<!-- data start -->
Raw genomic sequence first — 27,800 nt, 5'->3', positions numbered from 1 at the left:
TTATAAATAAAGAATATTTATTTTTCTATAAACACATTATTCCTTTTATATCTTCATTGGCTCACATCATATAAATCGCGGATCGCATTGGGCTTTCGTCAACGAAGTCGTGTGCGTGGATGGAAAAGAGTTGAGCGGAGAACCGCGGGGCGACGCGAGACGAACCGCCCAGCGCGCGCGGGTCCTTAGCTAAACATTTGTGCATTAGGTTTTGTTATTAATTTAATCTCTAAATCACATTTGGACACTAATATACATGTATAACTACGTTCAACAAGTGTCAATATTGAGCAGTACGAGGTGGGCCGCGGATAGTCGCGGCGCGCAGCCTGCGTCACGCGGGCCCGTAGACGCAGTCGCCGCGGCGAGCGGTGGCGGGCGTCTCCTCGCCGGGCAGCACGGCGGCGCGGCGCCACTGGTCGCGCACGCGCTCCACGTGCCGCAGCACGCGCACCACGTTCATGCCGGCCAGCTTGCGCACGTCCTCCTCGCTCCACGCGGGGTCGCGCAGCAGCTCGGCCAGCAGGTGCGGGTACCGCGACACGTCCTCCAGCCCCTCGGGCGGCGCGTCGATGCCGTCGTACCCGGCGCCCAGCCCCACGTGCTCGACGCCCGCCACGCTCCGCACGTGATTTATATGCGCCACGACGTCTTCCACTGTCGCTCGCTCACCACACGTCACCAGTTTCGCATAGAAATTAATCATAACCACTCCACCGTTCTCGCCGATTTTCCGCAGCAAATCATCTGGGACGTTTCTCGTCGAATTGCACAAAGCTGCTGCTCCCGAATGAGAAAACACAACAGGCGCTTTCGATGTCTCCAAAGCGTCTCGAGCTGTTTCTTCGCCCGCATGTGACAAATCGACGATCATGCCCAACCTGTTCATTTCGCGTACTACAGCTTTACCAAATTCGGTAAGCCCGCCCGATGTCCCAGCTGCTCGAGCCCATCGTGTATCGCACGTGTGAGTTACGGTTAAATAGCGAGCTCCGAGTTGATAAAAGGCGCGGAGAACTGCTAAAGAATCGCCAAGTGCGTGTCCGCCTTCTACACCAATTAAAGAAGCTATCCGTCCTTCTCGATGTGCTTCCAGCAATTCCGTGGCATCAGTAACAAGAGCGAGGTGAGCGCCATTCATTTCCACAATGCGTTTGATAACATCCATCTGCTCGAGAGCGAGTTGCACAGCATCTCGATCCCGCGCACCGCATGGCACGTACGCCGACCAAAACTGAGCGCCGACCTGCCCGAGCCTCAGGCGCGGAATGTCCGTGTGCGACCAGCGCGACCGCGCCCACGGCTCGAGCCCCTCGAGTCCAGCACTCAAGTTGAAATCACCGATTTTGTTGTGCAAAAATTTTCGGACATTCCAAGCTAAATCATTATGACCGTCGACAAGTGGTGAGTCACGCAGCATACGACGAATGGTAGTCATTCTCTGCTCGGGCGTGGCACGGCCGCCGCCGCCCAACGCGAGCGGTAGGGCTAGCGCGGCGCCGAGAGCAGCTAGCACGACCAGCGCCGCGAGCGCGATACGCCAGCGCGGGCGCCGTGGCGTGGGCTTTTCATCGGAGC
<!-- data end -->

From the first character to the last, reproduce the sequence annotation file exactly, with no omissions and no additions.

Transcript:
Raw genomic sequence first — 27,800 nt, 5'->3', positions numbered from 1 at the left:
TTATAAATAAAGAATATTTATTTTTCTATAAACACATTATTCCTTTTATATCTTCATTGGCTCACATCATATAAATCGCGGATCGCATTGGGCTTTCGTCAACGAAGTCGTGTGCGTGGATGGAAAAGAGTTGAGCGGAGAACCGCGGGGCGACGCGAGACGAACCGCCCAGCGCGCGCGGGTCCTTAGCTAAACATTTGTGCATTAGGTTTTGTTATTAATTTAATCTCTAAATCACATTTGGACACTAATATACATGTATAACTACGTTCAACAAGTGTCAATATTGAGCAGTACGAGGTGGGCCGCGGATAGTCGCGGCGCGCAGCCTGCGTCACGCGGGCCCGTAGACGCAGTCGCCGCGGCGAGCGGTGGCGGGCGTCTCCTCGCCGGGCAGCACGGCGGCGCGGCGCCACTGGTCGCGCACGCGCTCCACGTGCCGCAGCACGCGCACCACGTTCATGCCGGCCAGCTTGCGCACGTCCTCCTCGCTCCACGCGGGGTCGCGCAGCAGCTCGGCCAGCAGGTGCGGGTACCGCGACACGTCCTCCAGCCCCTCGGGCGGCGCGTCGATGCCGTCGTACCCGGCGCCCAGCCCCACGTGCTCGACGCCCGCCACGCTCCGCACGTGATTTATATGCGCCACGACGTCTTCCACTGTCGCTCGCTCACCACACGTCACCAGTTTCGCATAGAAATTAATCATAACCACTCCACCGTTCTCGCCGATTTTCCGCAGCAAATCATCTGGGACGTTTCTCGTCGAATTGCACAAAGCTGCTGCTCCCGAATGAGAAAACACAACAGGCGCTTTCGATGTCTCCAAAGCGTCTCGAGCTGTTTCTTCGCCCGCATGTGACAAATCGACGATCATGCCCAACCTGTTCATTTCGCGTACTACAGCTTTACCAAATTCGGTAAGCCCGCCCGATGTCCCAGCTGCTCGAGCCCATCGTGTATCGCACGTGTGAGTTACGGTTAAATAGCGAGCTCCGAGTTGATAAAAGGCGCGGAGAACTGCTAAAGAATCGCCAAGTGCGTGTCCGCCTTCTACACCAATTAAAGAAGCTATCCGTCCTTCTCGATGTGCTTCCAGCAATTCCGTGGCATCAGTAACAAGAGCGAGGTGAGCGCCATTCATTTCCACAATGCGTTTGATAACATCCATCTGCTCGAGAGCGAGTTGCACAGCATCTCGATCCCGCGCACCGCATGGCACGTACGCCGACCAAAACTGAGCGCCGACCTGCCCGAGCCTCAGGCGCGGAATGTCCGTGTGCGACCAGCGCGACCGCGCCCACGGCTCGAGCCCCTCGAGTCCAGCACTCAAGTTGAAATCACCGATTTTGTTGTGCAAAAATTTTCGGACATTCCAAGCTAAATCATTATGACCGTCGACAAGTGGTGAGTCACGCAGCATACGACGAATGGTAGTCATTCTCTGCTCGGGCGTGGCACGGCCGCCGCCGCCCAACGCGAGCGGTAGGGCTAGCGCGGCGCCGAGAGCAGCTAGCACGACCAGCGCCGCGAGCGCGATACGCCAGCGCGGGCGCCGTGGCGTGGGCTTTTCATCGGAGC